The bishop in question, Bishop Zumarraga, never mentioned Juan Diego nor the cape. And although the image was supposed to have appeared in 1531, the first recorded mention of it doesn't appear until 1555 at the earliest. Juan Diego himself isn't mentioned in any of the stories until 1648.
In 1556, Francisco de Bustamante writes: "The devotion that has been growing in a chapel dedicated to Our Lady, called of Gaudalupe, in this city is greatly harmful for the natives, because it makes them believe that the image painted by Marcos the Indian is in any way miraculous." Francisco de Bustamante was the head of the Franciscans in that region of Mexico.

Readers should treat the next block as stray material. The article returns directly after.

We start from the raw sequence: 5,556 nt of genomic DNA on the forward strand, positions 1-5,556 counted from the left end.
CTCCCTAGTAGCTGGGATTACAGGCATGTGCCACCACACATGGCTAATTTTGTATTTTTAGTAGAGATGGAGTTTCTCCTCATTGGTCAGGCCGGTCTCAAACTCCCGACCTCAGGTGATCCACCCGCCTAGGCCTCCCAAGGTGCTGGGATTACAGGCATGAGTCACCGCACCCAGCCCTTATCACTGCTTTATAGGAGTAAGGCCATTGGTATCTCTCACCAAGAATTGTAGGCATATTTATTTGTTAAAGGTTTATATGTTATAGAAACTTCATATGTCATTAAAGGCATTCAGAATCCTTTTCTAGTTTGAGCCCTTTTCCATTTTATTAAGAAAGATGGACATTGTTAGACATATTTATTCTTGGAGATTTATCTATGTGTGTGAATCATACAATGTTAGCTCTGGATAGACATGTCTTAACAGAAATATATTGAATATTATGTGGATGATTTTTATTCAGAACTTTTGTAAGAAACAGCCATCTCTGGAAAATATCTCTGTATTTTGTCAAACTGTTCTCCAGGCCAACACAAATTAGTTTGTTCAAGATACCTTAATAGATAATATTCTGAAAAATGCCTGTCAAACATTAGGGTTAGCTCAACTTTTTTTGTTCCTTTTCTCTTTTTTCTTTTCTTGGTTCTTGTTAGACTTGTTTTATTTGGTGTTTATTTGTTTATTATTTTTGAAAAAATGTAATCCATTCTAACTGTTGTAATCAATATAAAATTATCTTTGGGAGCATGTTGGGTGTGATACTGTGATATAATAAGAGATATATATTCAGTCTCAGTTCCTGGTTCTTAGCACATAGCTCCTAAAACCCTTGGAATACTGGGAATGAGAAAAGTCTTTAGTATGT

In 1569, viceroy Martin Enriquez denounced the cult around the Virgin of Guadalupe as worship of the Aztec goddess Tonantzin in disguise.
In the 19th century, historian Joaquin Garcia Icazbalceta headed an inquest called by Bishop Labastida of Mexico City. Icazbalceta concluded in a confidential report that Diego may not have existed.
After Diego was made a saint in July, 2002, Miguel Olimon launched another investigation. Olimon was a priest and historian at the Pontifical University of Mexico, but he also found that Juan Diego probably never existed - and he was censored for that.
I stopped reading here...
“Mexico City basilica build in honor of the minor deity...”
Hmmmm, what kind of Anti-Catholic author wrote this? Minor deity? That’s so last century.